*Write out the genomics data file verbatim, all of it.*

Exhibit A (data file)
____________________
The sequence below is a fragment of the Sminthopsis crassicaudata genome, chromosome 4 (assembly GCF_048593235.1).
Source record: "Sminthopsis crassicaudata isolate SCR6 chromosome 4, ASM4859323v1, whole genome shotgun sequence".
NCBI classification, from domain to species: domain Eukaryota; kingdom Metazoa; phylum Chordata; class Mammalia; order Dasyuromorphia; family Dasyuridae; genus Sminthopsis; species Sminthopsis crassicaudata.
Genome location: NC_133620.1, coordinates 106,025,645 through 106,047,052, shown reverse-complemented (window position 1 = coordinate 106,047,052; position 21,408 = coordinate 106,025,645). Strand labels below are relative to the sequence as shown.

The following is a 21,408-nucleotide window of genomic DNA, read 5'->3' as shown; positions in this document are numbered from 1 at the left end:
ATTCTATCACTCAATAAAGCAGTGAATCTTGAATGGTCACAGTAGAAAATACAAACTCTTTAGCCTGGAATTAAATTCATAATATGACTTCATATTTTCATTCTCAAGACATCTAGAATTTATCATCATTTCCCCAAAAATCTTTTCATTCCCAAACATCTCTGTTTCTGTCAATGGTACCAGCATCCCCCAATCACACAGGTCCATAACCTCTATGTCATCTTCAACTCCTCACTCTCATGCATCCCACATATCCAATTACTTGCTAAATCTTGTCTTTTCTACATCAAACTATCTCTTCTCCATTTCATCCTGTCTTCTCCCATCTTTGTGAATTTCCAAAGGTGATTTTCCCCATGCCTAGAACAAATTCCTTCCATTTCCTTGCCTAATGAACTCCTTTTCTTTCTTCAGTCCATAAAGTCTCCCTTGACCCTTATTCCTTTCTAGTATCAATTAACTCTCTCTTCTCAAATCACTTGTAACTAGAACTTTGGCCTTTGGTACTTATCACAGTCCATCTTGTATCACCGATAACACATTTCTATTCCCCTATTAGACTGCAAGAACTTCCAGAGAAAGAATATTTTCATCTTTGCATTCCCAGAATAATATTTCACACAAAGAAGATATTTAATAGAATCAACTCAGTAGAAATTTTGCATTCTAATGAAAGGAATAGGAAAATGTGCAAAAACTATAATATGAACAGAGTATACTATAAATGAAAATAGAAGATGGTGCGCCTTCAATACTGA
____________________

The sequence below is a fragment of the Sminthopsis crassicaudata genome, chromosome 4 (assembly GCF_048593235.1).
Source record: "Sminthopsis crassicaudata isolate SCR6 chromosome 4, ASM4859323v1, whole genome shotgun sequence".
NCBI classification, from domain to species: domain Eukaryota; kingdom Metazoa; phylum Chordata; class Mammalia; order Dasyuromorphia; family Dasyuridae; genus Sminthopsis; species Sminthopsis crassicaudata.
Genome location: NC_133620.1, coordinates 106,025,645 through 106,047,052, shown reverse-complemented (window position 1 = coordinate 106,047,052; position 21,408 = coordinate 106,025,645). Strand labels below are relative to the sequence as shown.

The following is a 21,408-nucleotide window of genomic DNA, read 5'->3' as shown; positions in this document are numbered from 1 at the left end:
ATTCTATCACTCAATAAAGCAGTGAATCTTGAATGGTCACAGTAGAAAATACAAACTCTTTAGCCTGGAATTAAATTCATAATATGACTTCATATTTTCATTCTCAAGACATCTAGAATTTATCATCATTTCCCCAAAAATCTTTTCATTCCCAAACATCTCTGTTTCTGTCAATGGTACCAGCATCCCCCAATCACACAGGTCCATAACCTCTATGTCATCTTCAACTCCTCACTCTCATGCATCCCACATATCCAATTACTTGCTAAATCTTGTCTTTTCTACATCAAACTATCTCTTCTCCATTTCATCCTGTCTTCTCCCATCTTTGTGAATTTCCAAAGGTGATTTTCCCCATGCCTAGAACAAATTCCTTCCATTTCCTTGCCTAATGAACTCCTTTTCTTTCTTCAGTCCATAAAGTCTCCCTTGACCCTTATTCCTTTCTAGTATCAATTAACTCTCTCTTCTCAAATCACTTGTAACTAGAACTTTGGCCTTTGGTACTTATCACAGTCCATCTTGTATCACCGATAACACATTTCTATTCCCCTATTAGACTGCAAGAACTTCCAGAGAAAGAATATTTTCATCTTTGCATTCCCAGAATAATATTTCACACAAAGAAGATATTTAATAGAATCAACTCAGTAGAAATTTTGCATTCTAATGAAAGGAATAGGAAAATGTGCAAAAACTATAATATGAACAGAGTATACTATAAATGAAAATAGAAGATGGTGCGCCTTCAATACTGA